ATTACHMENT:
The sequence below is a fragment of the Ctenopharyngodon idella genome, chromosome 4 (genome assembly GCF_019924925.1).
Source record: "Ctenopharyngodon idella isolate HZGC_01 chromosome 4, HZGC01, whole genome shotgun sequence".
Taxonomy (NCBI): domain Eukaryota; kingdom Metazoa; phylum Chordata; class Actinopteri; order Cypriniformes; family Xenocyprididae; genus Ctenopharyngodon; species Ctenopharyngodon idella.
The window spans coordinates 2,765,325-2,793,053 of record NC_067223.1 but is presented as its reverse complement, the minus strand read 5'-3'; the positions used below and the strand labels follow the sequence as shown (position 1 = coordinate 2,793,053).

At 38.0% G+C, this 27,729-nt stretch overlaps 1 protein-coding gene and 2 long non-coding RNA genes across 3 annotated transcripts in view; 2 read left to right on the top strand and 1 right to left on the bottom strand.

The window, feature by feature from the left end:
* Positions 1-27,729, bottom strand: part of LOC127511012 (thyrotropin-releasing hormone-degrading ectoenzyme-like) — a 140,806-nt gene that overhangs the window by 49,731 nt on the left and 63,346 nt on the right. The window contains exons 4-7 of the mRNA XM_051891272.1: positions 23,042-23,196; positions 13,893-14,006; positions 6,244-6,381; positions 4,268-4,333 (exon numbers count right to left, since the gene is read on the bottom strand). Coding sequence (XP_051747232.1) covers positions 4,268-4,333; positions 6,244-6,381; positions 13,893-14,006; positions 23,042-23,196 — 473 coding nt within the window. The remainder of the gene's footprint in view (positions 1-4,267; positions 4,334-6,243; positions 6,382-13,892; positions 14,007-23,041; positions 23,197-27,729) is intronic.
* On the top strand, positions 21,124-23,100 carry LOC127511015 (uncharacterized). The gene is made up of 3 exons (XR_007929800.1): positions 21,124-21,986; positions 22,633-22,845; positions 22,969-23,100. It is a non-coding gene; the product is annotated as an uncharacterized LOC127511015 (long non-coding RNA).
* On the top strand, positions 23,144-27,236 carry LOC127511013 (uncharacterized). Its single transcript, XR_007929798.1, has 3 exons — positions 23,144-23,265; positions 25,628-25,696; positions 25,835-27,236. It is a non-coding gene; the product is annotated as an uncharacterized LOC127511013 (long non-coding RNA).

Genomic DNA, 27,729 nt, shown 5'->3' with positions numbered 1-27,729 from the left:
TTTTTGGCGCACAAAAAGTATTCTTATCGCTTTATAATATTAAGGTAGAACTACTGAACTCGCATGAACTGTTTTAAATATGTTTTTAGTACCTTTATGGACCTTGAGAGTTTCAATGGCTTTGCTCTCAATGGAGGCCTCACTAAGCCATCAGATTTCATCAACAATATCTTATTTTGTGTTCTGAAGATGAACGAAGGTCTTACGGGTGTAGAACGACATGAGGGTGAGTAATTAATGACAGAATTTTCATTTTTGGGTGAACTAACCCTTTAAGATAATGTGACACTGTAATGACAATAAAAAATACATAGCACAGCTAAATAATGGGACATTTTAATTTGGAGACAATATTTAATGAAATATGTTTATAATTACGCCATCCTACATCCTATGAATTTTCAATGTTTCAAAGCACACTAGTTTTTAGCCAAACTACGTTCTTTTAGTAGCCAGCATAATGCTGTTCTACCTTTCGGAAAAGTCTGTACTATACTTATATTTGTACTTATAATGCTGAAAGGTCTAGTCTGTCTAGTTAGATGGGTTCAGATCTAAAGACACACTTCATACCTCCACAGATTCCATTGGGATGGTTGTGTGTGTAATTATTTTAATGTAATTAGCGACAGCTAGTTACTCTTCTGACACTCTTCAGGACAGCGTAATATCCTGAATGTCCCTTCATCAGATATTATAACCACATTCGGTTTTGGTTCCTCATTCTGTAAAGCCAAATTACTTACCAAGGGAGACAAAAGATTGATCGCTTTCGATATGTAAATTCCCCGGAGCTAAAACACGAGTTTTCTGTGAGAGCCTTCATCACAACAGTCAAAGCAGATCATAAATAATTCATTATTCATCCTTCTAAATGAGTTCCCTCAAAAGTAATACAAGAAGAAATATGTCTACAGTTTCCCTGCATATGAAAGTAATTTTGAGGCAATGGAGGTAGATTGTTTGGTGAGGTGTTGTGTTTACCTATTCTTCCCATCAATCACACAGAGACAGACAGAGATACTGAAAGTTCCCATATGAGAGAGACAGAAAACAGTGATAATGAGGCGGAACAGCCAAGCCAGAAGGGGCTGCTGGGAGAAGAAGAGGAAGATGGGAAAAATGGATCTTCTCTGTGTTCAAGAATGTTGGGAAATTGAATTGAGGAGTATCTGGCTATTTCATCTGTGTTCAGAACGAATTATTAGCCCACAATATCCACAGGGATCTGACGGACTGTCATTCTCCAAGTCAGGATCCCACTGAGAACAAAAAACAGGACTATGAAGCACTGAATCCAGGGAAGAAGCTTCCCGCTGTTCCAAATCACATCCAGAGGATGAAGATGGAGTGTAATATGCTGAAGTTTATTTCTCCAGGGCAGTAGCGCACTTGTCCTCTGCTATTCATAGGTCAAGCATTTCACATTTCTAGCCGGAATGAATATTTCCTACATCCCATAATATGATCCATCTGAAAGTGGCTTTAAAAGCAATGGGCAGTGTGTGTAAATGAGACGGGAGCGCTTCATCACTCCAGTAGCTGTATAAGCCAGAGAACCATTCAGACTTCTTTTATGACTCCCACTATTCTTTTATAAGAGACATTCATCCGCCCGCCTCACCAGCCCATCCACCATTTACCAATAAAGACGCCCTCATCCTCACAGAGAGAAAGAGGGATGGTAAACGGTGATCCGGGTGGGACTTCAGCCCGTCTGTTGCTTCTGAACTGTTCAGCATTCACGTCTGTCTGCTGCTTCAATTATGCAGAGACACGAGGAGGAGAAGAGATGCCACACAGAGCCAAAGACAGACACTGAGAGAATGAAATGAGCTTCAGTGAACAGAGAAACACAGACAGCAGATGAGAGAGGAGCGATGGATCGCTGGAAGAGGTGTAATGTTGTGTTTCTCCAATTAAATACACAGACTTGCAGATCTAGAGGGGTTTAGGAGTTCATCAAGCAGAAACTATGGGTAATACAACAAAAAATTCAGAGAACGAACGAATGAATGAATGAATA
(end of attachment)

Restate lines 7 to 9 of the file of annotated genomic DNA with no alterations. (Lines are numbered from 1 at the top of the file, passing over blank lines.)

* Positions 1-27,729, bottom strand: part of LOC127511012 (thyrotropin-releasing hormone-degrading ectoenzyme-like) — a 140,806-nt gene that overhangs the window by 49,731 nt on the left and 63,346 nt on the right. The window contains exons 4-7 of the mRNA XM_051891272.1: positions 23,042-23,196; positions 13,893-14,006; positions 6,244-6,381; positions 4,268-4,333 (exon numbers count right to left, since the gene is read on the bottom strand). Coding sequence (XP_051747232.1) covers positions 4,268-4,333; positions 6,244-6,381; positions 13,893-14,006; positions 23,042-23,196 — 473 coding nt within the window. The remainder of the gene's footprint in view (positions 1-4,267; positions 4,334-6,243; positions 6,382-13,892; positions 14,007-23,041; positions 23,197-27,729) is intronic.
* On the top strand, positions 21,124-23,100 carry LOC127511015 (uncharacterized). The gene is made up of 3 exons (XR_007929800.1): positions 21,124-21,986; positions 22,633-22,845; positions 22,969-23,100. It is a non-coding gene; the product is annotated as an uncharacterized LOC127511015 (long non-coding RNA).
* On the top strand, positions 23,144-27,236 carry LOC127511013 (uncharacterized). Its single transcript, XR_007929798.1, has 3 exons — positions 23,144-23,265; positions 25,628-25,696; positions 25,835-27,236. It is a non-coding gene; the product is annotated as an uncharacterized LOC127511013 (long non-coding RNA).